I = INTERVIEWER, JR = JONATHAN REYNOLDS
I: How much data should companies have about their customers, and should we be concerned about privacy?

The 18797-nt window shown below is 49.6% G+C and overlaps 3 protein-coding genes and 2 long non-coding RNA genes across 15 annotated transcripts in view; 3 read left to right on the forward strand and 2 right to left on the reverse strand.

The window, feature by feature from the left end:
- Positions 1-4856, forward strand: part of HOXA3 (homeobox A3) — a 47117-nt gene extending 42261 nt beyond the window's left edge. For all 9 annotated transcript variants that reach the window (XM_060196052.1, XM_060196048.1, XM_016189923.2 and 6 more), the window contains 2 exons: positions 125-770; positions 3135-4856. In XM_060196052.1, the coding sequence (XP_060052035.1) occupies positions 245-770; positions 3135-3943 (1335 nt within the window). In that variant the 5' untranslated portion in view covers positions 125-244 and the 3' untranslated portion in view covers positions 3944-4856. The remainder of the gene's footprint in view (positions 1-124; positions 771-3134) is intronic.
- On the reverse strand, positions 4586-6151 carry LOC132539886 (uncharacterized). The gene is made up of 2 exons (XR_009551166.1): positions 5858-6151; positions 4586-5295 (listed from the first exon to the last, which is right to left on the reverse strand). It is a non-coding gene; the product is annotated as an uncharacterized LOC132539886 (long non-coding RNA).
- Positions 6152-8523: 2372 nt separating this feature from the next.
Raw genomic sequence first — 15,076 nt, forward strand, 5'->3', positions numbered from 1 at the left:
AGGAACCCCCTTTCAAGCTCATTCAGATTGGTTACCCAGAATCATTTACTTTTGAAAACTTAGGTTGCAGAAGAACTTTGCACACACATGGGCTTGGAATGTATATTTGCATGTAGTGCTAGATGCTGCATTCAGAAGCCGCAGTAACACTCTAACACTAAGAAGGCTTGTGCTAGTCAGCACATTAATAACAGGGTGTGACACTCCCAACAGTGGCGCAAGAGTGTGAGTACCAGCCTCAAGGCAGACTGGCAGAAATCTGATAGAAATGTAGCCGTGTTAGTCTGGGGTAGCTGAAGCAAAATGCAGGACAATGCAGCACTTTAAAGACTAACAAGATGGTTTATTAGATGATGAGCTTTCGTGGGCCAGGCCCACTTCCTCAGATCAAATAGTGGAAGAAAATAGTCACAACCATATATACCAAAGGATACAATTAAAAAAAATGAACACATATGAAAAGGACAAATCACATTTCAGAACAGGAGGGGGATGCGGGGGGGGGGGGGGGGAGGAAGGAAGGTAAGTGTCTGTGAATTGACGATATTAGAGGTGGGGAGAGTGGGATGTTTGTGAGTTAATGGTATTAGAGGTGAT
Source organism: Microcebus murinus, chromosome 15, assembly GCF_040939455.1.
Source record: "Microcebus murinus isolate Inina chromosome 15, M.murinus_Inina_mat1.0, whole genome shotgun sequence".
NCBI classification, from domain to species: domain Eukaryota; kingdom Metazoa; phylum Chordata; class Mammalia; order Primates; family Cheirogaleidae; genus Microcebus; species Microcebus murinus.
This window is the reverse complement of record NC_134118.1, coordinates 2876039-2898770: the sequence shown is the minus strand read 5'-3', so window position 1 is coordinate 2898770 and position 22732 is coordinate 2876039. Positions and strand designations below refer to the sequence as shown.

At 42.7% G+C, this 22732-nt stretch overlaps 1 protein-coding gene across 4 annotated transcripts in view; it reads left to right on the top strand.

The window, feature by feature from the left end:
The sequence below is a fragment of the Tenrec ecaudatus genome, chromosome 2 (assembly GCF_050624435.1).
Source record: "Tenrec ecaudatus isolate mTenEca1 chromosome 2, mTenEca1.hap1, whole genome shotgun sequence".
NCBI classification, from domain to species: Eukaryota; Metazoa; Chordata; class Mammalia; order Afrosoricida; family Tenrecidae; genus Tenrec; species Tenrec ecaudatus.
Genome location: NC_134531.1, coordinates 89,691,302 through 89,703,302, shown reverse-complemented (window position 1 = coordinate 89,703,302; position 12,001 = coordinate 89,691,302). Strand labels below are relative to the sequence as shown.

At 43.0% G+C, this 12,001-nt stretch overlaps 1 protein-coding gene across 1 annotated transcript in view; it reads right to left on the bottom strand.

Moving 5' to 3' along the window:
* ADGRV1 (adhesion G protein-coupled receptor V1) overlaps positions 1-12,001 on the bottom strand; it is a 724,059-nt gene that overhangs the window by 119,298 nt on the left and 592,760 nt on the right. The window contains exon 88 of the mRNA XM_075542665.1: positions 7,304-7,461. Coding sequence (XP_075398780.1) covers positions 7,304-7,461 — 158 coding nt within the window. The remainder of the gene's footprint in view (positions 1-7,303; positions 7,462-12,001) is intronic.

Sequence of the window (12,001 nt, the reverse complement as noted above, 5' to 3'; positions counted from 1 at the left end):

JR: There's a lot of discussion about privacy and its relevance to customers, given that more and more data is being collected by all sorts of organisations. Certainly, the e-mails I got coming through every day from everyone from airlines through to banks to grocers and booksellers, advertising things and knowing something about my buying behaviour, can be quite concerning. Indeed, it's been suggested that we're all 'glass consumers', that you know, companies can see through us and know exactly how we behave and how we think. On the one hand, that's concerning. On the other hand, in a sense, perhaps that helps companies to serve us better. One of the ways we can think about this is that there are three attitudes to privacy: there are the 'privacy fundamentalists' who are desperately concerned about the amount and quality of information that is held about them by companies, and really don't want that to, to continue, and want that to be legislated against. We then see the 'privacy pragmatists' who actually recognise, well, the reality is companies collect data about us, that's fine, we can live with that. It may even help us in terms of getting better offers in the long term. And then finally there are the 'privacy indifferents' who actually, you know, couldn't care less about what information is collected about them, and really often are very unaware of what is collected.